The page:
Gov. Rick Snyder has reportedly signed a controversial bill that could overturn a map drawn by an Oakland County committee charged with redrawing districts after the 2010 Census.
Quoted in the Detroit Free Press, Snyder spokeswoman Sara Wurfel said the governor signed the bill because it "brings greater transparency to the process" by ensuring that only elected officials participate in redrawing boundaries after the dececennial census.
The new law puts the board of commissioners in charge of drawing new districts in counties with a population more than 1 million and an optional unified form of government with an elected county executive. Wayne County also meets the population threshold, but has a charter form of government, so Oakland is the only county affected by the new law.
With 25 commissioners, Oakland is also the only county affected by a new rule that limits the number of county commissioners to 21 in counties that have more than 50,000 residents.
State Rep. Vicki Barnett (D-37th District) that she believes HB 5187 likely violated the state constitution, and county Democratic party chair Frank Houston told the Detroit Free Press today that a legal challenge to the new law is "imminent."
Monday, the Royal Oak City Commission “Letting elected officials choose their voters… that could very well negatively impact Royal Oak and other communities throughout the county," Commissioner Kyle DuBuc said.
Democrats in the Legislature and on the Oakland County board voiced strong objections to the new law, calling it a partisan power grab. Seven of 10 Democratic commissioners walked out of a county board meeting last Thursday, after a resolution opposing the bill failed, The Detroit News reported.
Legal challenge to new map
The redistricting map was drawn by a bipartisan committee that includes county Republican and Democratic party chairs, the county clerk/register of deeds, county prosecutor and county treasurer.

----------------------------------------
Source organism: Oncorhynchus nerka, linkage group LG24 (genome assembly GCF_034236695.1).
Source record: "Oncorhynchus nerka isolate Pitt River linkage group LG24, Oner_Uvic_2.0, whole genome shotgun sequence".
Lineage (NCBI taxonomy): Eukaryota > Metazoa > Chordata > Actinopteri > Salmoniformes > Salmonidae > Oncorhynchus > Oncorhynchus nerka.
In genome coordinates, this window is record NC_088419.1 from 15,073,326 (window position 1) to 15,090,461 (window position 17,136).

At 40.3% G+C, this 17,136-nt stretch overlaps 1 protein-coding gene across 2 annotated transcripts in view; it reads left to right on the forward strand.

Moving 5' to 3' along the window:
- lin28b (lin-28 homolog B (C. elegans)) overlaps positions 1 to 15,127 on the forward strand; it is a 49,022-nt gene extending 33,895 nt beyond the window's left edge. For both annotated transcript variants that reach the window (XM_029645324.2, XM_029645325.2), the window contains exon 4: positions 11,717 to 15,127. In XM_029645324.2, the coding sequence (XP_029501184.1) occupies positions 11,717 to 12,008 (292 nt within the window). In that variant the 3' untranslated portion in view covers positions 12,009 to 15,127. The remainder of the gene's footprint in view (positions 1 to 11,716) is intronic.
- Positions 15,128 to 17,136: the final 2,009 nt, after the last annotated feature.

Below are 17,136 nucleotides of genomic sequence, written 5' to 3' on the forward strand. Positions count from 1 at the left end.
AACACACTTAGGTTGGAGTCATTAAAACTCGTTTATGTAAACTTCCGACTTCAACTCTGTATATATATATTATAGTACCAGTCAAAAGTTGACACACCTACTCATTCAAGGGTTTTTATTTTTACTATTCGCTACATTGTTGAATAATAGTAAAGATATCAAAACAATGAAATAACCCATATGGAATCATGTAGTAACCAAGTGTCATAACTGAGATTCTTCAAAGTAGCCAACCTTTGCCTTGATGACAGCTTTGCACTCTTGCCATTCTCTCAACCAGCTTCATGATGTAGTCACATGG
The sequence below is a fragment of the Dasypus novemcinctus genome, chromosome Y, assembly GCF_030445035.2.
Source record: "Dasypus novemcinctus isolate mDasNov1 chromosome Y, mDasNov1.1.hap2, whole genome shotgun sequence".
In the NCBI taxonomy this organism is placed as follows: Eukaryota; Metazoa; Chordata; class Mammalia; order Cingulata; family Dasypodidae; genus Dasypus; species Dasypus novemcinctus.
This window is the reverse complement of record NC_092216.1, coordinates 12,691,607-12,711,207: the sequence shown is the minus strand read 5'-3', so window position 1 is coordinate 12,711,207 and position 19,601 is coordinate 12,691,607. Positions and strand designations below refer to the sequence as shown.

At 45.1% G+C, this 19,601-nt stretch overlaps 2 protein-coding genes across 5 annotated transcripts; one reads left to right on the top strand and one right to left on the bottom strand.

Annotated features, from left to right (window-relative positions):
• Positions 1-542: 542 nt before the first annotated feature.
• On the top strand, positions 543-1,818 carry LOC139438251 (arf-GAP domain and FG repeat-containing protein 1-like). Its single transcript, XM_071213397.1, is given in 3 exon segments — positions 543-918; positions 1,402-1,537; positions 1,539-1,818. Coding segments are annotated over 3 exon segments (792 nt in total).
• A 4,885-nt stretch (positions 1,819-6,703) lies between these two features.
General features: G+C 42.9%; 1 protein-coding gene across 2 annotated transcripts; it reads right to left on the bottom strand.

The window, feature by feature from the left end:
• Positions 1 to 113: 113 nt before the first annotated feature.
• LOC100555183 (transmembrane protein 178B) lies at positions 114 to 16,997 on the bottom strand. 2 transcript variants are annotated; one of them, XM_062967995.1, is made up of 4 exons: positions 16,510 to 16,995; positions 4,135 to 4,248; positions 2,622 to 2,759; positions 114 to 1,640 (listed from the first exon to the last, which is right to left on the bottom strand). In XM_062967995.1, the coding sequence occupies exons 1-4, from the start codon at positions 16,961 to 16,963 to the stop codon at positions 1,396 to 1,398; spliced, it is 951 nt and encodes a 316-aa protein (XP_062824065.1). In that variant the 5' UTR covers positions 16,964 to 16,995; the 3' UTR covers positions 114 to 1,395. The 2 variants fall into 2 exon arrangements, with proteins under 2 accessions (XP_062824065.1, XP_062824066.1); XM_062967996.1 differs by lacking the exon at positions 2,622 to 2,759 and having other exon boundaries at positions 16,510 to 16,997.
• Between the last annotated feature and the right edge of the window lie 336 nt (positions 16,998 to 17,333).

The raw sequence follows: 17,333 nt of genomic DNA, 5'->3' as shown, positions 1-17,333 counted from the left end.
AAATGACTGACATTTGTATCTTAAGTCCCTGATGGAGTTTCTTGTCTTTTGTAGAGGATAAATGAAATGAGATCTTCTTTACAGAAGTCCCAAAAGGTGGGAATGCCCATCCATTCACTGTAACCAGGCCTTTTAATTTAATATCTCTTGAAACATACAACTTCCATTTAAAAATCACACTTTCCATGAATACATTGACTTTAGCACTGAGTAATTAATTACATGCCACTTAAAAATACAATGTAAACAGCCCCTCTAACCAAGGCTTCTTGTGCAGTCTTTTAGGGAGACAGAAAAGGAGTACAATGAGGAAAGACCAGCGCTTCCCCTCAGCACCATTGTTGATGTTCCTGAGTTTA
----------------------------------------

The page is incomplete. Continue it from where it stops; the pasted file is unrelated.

While the committee has a Democratic majority, the Board of Commissioners has a Republican majority.
County Commissioner David Potts (R-Birmingham), Troy Mayor Janice Daniels and Southfield resident Mary Kathryn Decuir have filed a lawsuit that claims the map was gerrymandered to give Democrats a partisan advantage. According to The Detroit News, "the petition claims the map creates 'numerous non-compact districts' and 'unnecessarily divides communities of interest in the Pontiac and Southfield areas.'"
Two weeks before state Rep. Bradford Jacobsen (R-Oxford) introduced HB 5187, the Michigan Court of Appeals upheld the original map. Barnett said Dec. 9 that the timing makes the new law unconstitutional, because the legislature cannot pass a bill that reverses a legal court decision. The new law would require Oakland County to go back and redraw its map with a smaller number of districts, effectively overturning the appeals court ruling, she said.
Barnett also believes the law qualifies as "local and special" under the state constitution, and such laws require a two-thirds majority vote, as well as an affirmative vote of the citizens in the affected jurisdiction. She said the law qualifies because it only affects Oakland County and will require the county to change its charter to reflect the smaller number of commissioners.
Republicans apparently plan to continue their fight in court. Potts told Bloomfield Township officials at a recent meeting that his group intends to file an appeal of the map with the Michigan Supreme Court, .
County Executive L. Brooks Patterson told the Detroit Free Press that he supports the new law, because of the estimated $250,000 in savings and greater efficiency with fewer county commissioners. He also argued that Democrats have made similar political moves at the state level on behalf of the city of Detroit and said Democrats should "get over it."